Many things can cause a child to have temper tantrums, emotional outbursts, and general bad or unexpected behavior. These can include biological reasons, like being hungry or overtired. They can also include emotional reasons, like not coping with or describing their feelings. Their environment can also influence behavior. Normal behavior in children depends on the child’s age, personality, and physical and emotional development. A child’s behavior may be a problem if it doesn’t match the family’s expectations or is disruptive.
Normal or good behavior is usually determined by whether it’s socially, culturally, and developmentally appropriate. Knowing what to expect from your child at each age will help you decide whether their behavior is expected. Children tend to continue a behavior when rewarded and stop a behavior when it’s ignored. Consistency in your reaction to a behavior is important because rewarding and punishing the same behavior at different times confuses your child. Still, simply meting out rewards and punishments often doesn’t work. Here are some ways to manage your child’s bad behavior and elicit lasting behavioral changes.
Lead with empathy and connection.
Sometimes, when children act out, it’s because they want to feel connected to you, but you’re not listening. If you send your child away to time out for bad behavior, it might make them feel like they’re disposable while rewarding them for bad conduct. Before you can effectively target behavioral change, you may need to strengthen your relationship with your child. Being empathetic to your child means that instead of immediately punishing them when they lash out, you try to get to the root of why they felt the need to misbehave. By boosting your parental relationship with your child, you may understand why your child misbehaved sooner and conclude how to fix it that doesn’t require punishment.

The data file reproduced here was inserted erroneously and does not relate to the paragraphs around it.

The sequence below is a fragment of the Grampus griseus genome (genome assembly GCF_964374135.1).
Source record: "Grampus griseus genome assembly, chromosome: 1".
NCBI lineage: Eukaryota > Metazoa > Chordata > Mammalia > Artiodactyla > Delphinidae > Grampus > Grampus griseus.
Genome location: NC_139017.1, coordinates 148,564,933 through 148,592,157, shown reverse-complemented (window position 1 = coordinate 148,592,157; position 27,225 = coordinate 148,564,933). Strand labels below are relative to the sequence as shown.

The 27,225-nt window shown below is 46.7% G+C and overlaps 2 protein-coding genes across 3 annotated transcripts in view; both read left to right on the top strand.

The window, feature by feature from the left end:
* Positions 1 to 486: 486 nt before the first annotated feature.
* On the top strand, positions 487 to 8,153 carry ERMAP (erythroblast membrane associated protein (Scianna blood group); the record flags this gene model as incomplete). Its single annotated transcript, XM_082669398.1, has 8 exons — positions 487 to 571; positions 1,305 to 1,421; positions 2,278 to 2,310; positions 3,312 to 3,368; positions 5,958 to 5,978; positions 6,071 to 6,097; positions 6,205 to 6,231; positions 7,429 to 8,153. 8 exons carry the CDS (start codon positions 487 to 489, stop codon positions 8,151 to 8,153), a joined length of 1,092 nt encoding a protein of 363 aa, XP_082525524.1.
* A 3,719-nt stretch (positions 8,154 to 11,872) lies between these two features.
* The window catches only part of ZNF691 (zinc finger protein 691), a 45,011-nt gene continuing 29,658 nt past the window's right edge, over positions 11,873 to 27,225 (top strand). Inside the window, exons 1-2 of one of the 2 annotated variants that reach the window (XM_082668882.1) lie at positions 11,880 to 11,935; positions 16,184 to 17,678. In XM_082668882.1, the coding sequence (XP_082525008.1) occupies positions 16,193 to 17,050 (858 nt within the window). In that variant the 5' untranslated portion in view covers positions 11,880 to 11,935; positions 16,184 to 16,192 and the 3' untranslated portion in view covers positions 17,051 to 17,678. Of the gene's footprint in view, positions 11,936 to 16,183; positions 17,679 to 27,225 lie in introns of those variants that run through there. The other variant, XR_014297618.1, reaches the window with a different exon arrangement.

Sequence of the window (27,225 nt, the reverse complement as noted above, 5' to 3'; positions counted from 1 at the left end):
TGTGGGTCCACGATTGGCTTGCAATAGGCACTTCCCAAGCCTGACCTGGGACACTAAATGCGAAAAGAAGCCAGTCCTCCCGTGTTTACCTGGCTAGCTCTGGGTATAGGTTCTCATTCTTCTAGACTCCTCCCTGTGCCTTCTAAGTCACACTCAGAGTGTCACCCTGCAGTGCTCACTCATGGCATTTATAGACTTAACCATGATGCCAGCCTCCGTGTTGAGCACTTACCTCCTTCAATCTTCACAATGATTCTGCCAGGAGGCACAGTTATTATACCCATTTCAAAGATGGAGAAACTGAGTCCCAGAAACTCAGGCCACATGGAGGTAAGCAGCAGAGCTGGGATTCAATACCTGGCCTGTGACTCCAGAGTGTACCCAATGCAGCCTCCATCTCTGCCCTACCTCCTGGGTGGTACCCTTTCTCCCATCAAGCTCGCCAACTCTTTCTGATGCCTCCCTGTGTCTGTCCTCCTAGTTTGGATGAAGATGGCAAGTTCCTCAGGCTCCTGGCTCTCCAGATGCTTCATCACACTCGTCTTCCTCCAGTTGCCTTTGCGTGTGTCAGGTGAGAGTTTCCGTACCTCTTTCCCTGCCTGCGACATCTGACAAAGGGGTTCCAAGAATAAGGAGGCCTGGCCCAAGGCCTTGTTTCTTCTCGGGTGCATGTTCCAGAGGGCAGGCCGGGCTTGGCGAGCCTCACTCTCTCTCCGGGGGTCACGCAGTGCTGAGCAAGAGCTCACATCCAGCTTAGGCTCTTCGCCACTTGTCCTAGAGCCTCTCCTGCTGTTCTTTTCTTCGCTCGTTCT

Borrow tactics from negotiation.
In negotiation and parenting, you need to pick your battles. Win-win in negotiation is about giving the other person as much as possible while still getting what you care about. Never say ‘This is your last offer,’ unless it is. Parents lose credibility if they don’t follow through on a threat. You should also think about your child’s interest rather than their position. Their position might be that they want more screen time, but their interest could relate to a desire to belong, which you could address in other ways. If parents want to change a behavior, they must understand its purpose. Otherwise, they will probably develop an intervention that lacks staying power.
Talk above their age or maturity level.
Research shows that children are more likely to behave when parents convey that they trust them and have high expectations. The very thing that’s missing is what you should give away, respect and authority. Parents should invite their child’s perspective on complex moral and ethical issues, ask them questions that are slightly above their age, and assign them complex tasks that align with their interests. So many kids feel essentially disrespected because no one gives them anything significant to do. Kids who are dysregulated are demanding respect, and if you don’t give it to them, they’re not going to give it to you.